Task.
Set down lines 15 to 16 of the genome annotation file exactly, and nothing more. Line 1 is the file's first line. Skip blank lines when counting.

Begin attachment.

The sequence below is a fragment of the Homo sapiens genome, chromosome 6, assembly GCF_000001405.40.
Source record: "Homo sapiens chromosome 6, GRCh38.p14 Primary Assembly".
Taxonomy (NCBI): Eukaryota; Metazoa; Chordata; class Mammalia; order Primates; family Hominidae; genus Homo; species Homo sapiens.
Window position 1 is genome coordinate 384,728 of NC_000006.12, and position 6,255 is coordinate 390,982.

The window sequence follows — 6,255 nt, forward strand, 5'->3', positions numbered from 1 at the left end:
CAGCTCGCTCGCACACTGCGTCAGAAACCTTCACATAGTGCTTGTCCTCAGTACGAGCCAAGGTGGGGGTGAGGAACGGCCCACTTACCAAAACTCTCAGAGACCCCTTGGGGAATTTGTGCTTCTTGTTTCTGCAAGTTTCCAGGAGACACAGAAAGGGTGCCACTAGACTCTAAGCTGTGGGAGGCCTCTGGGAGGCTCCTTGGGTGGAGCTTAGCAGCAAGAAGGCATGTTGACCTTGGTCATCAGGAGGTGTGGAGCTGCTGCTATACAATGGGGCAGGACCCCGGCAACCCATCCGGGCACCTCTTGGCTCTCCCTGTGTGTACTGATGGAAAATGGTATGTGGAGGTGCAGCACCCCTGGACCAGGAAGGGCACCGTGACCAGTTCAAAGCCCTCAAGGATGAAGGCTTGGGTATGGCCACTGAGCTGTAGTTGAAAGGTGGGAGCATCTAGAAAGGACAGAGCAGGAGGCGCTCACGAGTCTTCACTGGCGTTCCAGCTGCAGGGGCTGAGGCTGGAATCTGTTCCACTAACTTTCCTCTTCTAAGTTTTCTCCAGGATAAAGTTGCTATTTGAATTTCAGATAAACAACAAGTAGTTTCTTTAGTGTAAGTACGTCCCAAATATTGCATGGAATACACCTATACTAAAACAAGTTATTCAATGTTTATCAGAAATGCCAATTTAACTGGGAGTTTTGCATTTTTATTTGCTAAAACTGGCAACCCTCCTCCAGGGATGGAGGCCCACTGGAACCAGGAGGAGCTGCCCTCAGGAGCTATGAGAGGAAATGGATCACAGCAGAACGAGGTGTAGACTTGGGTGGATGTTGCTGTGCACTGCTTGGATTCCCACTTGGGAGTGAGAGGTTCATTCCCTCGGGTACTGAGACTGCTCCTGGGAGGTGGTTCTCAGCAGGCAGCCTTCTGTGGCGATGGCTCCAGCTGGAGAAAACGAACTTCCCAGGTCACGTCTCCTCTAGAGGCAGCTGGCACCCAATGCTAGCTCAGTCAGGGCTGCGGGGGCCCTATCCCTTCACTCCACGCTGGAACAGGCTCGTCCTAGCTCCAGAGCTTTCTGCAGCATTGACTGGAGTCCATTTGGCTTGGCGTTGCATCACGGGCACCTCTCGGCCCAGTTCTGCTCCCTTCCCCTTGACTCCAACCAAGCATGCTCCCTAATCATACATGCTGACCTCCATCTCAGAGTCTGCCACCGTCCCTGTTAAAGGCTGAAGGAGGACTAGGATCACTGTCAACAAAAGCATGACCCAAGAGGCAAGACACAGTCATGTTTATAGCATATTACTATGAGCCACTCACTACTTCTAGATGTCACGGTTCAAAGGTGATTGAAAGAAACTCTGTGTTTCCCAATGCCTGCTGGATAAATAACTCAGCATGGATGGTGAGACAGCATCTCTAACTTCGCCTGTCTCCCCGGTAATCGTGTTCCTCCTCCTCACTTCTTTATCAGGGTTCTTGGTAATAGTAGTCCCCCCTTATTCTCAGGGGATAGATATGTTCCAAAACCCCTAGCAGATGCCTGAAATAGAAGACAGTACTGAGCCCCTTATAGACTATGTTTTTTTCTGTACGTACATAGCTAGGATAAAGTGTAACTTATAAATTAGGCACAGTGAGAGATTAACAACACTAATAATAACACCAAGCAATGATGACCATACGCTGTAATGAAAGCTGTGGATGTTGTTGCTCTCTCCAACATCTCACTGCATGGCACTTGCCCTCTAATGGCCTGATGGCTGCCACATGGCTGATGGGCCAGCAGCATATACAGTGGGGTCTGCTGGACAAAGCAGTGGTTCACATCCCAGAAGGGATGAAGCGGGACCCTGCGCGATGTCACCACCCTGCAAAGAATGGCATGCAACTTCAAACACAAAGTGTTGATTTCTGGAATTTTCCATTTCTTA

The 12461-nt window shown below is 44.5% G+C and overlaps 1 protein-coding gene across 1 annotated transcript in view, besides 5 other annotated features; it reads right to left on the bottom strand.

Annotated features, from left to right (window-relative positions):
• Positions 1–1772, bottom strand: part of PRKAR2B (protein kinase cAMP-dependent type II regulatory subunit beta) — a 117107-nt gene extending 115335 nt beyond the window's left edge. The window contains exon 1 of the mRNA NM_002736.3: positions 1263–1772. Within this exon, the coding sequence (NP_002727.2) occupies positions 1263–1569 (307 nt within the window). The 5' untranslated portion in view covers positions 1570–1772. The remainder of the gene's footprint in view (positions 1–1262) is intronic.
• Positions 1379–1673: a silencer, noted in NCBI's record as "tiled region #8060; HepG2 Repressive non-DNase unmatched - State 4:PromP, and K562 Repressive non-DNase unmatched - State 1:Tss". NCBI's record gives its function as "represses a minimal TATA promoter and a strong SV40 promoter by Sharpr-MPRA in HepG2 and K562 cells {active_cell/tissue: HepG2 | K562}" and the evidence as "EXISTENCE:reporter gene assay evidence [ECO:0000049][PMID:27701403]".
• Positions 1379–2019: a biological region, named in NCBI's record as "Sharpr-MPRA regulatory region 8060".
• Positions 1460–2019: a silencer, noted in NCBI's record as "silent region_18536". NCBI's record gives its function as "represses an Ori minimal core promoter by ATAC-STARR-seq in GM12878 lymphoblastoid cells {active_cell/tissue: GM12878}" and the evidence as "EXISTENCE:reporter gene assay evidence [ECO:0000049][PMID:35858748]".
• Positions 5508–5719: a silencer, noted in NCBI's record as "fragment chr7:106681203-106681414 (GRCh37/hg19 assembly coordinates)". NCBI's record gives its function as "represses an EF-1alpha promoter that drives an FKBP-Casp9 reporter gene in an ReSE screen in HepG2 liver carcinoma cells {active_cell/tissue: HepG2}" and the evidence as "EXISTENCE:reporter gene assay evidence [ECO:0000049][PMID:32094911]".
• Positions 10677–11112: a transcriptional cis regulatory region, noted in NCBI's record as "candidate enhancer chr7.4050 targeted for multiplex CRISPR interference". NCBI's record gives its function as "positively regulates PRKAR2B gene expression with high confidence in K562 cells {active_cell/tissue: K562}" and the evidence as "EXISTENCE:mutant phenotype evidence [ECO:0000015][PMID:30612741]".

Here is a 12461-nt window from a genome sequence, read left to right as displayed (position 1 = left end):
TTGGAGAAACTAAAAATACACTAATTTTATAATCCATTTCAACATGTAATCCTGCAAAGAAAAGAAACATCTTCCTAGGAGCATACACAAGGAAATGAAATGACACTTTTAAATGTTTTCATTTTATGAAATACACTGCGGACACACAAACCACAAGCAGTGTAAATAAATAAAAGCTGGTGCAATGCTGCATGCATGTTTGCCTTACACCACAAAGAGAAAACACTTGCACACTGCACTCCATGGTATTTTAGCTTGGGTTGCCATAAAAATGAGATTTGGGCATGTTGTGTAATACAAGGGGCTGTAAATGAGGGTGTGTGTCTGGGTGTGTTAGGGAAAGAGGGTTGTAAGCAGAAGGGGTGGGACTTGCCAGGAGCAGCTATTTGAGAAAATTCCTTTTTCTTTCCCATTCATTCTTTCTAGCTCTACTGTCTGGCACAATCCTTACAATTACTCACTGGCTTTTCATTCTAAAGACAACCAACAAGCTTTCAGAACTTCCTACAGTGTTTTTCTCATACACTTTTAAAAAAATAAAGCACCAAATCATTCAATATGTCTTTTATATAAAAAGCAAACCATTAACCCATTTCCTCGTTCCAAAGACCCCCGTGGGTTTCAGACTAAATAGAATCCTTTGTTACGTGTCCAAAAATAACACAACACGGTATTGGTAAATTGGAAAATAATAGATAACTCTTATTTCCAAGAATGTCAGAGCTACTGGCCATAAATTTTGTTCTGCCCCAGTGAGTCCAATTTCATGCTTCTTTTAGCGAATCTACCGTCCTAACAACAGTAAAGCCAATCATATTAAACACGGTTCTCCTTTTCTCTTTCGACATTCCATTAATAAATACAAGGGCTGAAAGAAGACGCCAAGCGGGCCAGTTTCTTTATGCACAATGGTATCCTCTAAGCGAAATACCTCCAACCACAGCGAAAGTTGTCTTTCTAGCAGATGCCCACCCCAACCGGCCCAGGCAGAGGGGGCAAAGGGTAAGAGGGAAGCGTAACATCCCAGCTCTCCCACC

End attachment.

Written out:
Here is a 12461-nt window from a genome sequence, read left to right as displayed (position 1 = left end):
TTGGAGAAACTAAAAATACACTAATTTTATAATCCATTTCAACATGTAATCCTGCAAAGAAAAGAAACATCTTCCTAGGAGCATACACAAGGAAATGAAATGACACTTTTAAATGTTTTCATTTTATGAAATACACTGCGGACACACAAACCACAAGCAGTGTAAATAAATAAAAGCTGGTGCAATGCTGCATGCATGTTTGCCTTACACCACAAAGAGAAAACACTTGCACACTGCACTCCATGGTATTTTAGCTTGGGTTGCCATAAAAATGAGATTTGGGCATGTTGTGTAATACAAGGGGCTGTAAATGAGGGTGTGTGTCTGGGTGTGTTAGGGAAAGAGGGTTGTAAGCAGAAGGGGTGGGACTTGCCAGGAGCAGCTATTTGAGAAAATTCCTTTTTCTTTCCCATTCATTCTTTCTAGCTCTACTGTCTGGCACAATCCTTACAATTACTCACTGGCTTTTCATTCTAAAGACAACCAACAAGCTTTCAGAACTTCCTACAGTGTTTTTCTCATACACTTTTAAAAAAATAAAGCACCAAATCATTCAATATGTCTTTTATATAAAAAGCAAACCATTAACCCATTTCCTCGTTCCAAAGACCCCCGTGGGTTTCAGACTAAATAGAATCCTTTGTTACGTGTCCAAAAATAACACAACACGGTATTGGTAAATTGGAAAATAATAGATAACTCTTATTTCCAAGAATGTCAGAGCTACTGGCCATAAATTTTGTTCTGCCCCAGTGAGTCCAATTTCATGCTTCTTTTAGCGAATCTACCGTCCTAACAACAGTAAAGCCAATCATATTAAACACGGTTCTCCTTTTCTCTTTCGACATTCCATTAATAAATACAAGGGCTGAAAGAAGACGCCAAGCGGGCCAGTTTCTTTATGCACAATGGTATCCTCTAAGCGAAATACCTCCAACCACAGCGAAAGTTGTCTTTCTAGCAGATGCCCACCCCAACCGGCCCAGGCAGAGGGGGCAAAGGGTAAGAGGGAAGCGTAACATCCCAGCTCTCCCACC